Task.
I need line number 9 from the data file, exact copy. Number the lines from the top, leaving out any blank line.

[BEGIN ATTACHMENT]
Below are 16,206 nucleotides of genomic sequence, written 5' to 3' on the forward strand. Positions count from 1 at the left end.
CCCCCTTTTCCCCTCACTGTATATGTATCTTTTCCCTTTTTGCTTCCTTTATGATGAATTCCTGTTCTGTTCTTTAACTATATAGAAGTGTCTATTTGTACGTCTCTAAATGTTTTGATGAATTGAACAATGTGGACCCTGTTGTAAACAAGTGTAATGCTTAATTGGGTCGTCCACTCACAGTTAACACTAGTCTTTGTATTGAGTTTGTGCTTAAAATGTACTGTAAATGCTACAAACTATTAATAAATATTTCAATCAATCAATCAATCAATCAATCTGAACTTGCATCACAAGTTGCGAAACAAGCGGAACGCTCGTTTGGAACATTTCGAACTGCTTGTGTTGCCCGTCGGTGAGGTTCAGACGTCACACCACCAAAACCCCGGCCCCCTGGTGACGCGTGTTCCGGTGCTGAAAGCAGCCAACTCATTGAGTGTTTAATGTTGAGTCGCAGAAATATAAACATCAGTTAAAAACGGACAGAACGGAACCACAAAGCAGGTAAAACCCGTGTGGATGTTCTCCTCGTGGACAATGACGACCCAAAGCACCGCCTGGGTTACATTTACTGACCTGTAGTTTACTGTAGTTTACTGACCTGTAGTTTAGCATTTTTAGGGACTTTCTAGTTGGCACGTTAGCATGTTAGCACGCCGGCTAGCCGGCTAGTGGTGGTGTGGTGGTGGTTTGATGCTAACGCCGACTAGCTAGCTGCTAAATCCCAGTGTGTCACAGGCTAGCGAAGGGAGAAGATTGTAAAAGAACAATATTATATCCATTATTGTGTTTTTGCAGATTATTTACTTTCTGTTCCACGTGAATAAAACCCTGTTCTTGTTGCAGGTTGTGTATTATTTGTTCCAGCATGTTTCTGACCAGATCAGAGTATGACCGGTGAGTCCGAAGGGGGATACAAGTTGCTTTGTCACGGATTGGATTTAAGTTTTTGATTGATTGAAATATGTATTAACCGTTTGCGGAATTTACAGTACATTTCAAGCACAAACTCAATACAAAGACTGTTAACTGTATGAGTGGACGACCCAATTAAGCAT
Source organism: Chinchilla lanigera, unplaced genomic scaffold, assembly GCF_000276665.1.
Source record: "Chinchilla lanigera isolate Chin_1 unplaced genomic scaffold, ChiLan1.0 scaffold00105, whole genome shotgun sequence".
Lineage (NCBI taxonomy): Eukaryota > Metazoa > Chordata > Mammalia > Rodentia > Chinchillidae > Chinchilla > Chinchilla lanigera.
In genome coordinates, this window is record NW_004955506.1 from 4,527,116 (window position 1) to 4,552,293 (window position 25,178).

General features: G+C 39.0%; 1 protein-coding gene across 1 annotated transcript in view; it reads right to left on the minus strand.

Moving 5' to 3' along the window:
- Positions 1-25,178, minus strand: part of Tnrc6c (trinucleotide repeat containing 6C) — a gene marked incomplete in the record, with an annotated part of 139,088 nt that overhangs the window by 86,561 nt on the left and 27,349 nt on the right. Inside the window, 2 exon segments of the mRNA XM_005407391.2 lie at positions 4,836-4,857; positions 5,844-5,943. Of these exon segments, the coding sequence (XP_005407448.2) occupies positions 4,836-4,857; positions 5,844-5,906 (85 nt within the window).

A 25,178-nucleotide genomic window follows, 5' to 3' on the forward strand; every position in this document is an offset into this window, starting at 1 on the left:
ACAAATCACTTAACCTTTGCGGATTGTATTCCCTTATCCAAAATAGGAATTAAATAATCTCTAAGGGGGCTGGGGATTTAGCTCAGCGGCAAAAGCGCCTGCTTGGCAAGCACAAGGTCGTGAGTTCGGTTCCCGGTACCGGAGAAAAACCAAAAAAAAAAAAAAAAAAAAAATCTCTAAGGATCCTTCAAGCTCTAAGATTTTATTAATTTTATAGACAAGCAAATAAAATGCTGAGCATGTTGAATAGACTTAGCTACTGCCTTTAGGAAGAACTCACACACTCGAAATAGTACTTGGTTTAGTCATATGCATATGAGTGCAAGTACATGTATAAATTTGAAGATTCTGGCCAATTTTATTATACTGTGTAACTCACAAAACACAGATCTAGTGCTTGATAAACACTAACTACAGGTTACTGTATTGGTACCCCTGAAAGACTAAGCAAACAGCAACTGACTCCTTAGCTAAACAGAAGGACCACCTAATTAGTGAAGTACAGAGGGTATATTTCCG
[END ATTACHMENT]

- Positions 1-25,178, minus strand: part of Tnrc6c (trinucleotide repeat containing 6C) — a gene marked incomplete in the record, with an annotated part of 139,088 nt that overhangs the window by 86,561 nt on the left and 27,349 nt on the right. Inside the window, 2 exon segments of the mRNA XM_005407391.2 lie at positions 4,836-4,857; positions 5,844-5,943. Of these exon segments, the coding sequence (XP_005407448.2) occupies positions 4,836-4,857; positions 5,844-5,906 (85 nt within the window).